The Java Tutorials have been written for JDK 8. Examples and practices described in this page don't take advantage of improvements introduced in later releases and might use technology no longer available. See Java Language Changes for a summary of updated language features in Java SE 9 and subsequent releases. See JDK Release Notes for information about new features, enhancements, and removed or deprecated options for all JDK releases.

Equality, Relational, and Conditional Operators

The equality and relational operators.

The equality and relational operators determine if one operand is greater than, less than, equal to, or not equal to another operand. The majority of these operators will probably look familiar to you as well. Keep in mind that you must use " == ", not " = ", when testing if two primitive values are equal.

The following program, ComparisonDemo , tests the comparison operators:

The Conditional Operators

The && and || operators perform Conditional-AND and Conditional-OR operations on two boolean expressions. These operators exhibit "short-circuiting" behavior, which means that the second operand is evaluated only if needed.

The following program, ConditionalDemo1 , tests these operators:

Another conditional operator is ?: , which can be thought of as shorthand for an if-then-else statement (discussed in the Control Flow Statements section of this lesson). This operator is also known as the ternary operator because it uses three operands. In the following example, this operator should be read as: "If someCondition is true , assign the value of value1 to result . Otherwise, assign the value of value2 to result ."

The following program, ConditionalDemo2 , tests the ?: operator:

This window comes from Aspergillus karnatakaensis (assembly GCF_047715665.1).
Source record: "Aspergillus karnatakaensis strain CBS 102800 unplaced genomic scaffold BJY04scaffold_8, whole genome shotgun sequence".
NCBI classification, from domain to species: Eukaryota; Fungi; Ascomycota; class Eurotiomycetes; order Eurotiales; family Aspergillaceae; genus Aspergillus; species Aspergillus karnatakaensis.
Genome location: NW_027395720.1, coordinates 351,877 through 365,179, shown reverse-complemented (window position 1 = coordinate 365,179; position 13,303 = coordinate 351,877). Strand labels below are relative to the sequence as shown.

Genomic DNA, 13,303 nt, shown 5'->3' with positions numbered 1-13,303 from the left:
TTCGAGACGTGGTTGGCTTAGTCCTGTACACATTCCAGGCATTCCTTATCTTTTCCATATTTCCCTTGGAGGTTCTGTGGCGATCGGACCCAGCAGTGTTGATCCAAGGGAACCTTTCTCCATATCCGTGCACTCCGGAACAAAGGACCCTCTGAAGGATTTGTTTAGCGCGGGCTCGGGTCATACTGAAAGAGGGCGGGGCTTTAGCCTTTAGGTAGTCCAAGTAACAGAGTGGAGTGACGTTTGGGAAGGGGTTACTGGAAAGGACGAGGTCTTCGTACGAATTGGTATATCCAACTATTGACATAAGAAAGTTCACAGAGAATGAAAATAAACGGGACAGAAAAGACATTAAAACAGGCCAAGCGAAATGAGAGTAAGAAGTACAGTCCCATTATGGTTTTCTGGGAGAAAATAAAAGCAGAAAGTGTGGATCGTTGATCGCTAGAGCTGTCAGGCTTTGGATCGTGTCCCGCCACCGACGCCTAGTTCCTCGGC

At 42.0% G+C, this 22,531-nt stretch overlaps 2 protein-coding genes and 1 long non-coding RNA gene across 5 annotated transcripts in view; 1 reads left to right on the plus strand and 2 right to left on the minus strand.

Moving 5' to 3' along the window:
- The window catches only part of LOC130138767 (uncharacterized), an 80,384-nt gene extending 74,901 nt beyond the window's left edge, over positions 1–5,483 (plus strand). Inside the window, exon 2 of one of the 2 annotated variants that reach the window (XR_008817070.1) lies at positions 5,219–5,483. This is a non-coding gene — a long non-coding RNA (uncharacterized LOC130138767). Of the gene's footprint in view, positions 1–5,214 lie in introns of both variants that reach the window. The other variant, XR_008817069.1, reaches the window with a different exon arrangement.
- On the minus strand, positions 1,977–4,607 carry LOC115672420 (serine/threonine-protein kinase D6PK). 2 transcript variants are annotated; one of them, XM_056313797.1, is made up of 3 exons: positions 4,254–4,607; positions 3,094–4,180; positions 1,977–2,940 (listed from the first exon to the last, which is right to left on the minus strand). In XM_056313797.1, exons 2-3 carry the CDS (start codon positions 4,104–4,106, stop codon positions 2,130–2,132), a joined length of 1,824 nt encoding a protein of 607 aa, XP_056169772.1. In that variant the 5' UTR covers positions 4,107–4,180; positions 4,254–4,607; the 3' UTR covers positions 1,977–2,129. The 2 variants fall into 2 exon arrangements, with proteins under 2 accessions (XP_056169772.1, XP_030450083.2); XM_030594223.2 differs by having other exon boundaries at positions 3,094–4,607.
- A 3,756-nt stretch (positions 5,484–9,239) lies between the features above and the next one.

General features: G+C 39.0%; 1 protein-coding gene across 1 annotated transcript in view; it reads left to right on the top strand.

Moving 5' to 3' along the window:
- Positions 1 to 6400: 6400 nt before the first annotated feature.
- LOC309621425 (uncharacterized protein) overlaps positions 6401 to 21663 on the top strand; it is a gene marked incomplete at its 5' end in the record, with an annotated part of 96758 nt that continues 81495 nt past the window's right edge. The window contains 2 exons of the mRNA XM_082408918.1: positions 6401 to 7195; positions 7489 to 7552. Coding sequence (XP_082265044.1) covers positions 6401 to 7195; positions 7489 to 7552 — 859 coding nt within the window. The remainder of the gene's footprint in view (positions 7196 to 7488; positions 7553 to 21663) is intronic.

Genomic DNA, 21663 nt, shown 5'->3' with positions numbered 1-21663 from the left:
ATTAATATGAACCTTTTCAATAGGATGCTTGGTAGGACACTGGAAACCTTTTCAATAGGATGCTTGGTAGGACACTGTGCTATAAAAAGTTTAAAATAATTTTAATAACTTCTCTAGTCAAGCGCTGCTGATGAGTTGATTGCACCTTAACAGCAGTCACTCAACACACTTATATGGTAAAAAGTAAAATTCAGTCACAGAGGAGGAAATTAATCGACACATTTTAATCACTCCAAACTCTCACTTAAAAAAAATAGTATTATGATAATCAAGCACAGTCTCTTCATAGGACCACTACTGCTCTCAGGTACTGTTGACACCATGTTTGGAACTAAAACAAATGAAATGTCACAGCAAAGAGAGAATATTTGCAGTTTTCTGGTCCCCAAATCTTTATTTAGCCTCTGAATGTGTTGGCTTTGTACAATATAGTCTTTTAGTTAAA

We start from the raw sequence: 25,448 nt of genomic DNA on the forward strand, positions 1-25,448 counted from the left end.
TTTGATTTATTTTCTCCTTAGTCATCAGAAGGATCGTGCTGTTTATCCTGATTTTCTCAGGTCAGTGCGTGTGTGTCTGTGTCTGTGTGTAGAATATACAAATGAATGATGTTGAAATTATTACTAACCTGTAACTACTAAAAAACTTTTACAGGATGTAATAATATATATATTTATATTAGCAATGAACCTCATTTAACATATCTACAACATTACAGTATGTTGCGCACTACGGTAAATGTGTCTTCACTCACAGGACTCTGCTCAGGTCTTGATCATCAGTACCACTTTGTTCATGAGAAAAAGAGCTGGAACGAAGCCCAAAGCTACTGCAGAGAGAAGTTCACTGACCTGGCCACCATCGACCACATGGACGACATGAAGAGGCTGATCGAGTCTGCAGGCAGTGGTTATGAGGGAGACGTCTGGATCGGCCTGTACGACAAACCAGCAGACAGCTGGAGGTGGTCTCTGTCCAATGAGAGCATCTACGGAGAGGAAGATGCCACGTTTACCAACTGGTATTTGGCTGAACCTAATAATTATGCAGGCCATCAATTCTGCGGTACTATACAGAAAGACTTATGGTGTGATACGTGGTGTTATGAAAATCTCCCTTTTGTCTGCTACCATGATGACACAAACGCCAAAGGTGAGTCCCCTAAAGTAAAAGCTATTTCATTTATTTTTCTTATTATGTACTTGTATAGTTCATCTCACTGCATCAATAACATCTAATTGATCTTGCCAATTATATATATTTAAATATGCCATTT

Because someCondition is true, this program prints "1" to the screen. Use the ?: operator instead of an if-then-else statement if it makes your code more readable; for example, when the expressions are compact and without side-effects (such as assignments).

The Type Comparison Operator instanceof

The instanceof operator compares an object to a specified type. You can use it to test if an object is an instance of a class, an instance of a subclass, or an instance of a class that implements a particular interface.

The following program, InstanceofDemo , defines a parent class (named Parent ), a simple interface (named MyInterface ), and a child class (named Child ) that inherits from the parent and implements the interface.

When using the instanceof operator, keep in mind that null is not an instance of anything.

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COMMENTS

  1. The if-then and if-then-else Statements (The Java™ Tutorials

    If a second statement is later added to the "then" clause, a common mistake would be forgetting to add the newly required braces. The compiler cannot catch this sort of error; you'll just get the wrong results. The if-then-else Statement. The if-then-else statement provides a secondary path of execution when an "if" clause evaluates to false.

  2. How To Write Conditional Statements in Java

    When you run this code in jshell, you will get the following output: Output. x ==> 1. y ==> 0. 1 is bigger than 0. The first two lines of the output confirm the values of x and y. Line 3 reads 1 is bigger than 0, which means that the conditional statement is true: x is bigger than y.

  3. Equality, Relational, and Conditional Operators (The Java

    The Java Tutorials have been written for JDK 8. Examples and practices described in this page don't take advantage of improvements introduced in later releases and might use technology no longer available. See Java Language Changes for a summary of updated language features in Java SE 9 and subsequent releases.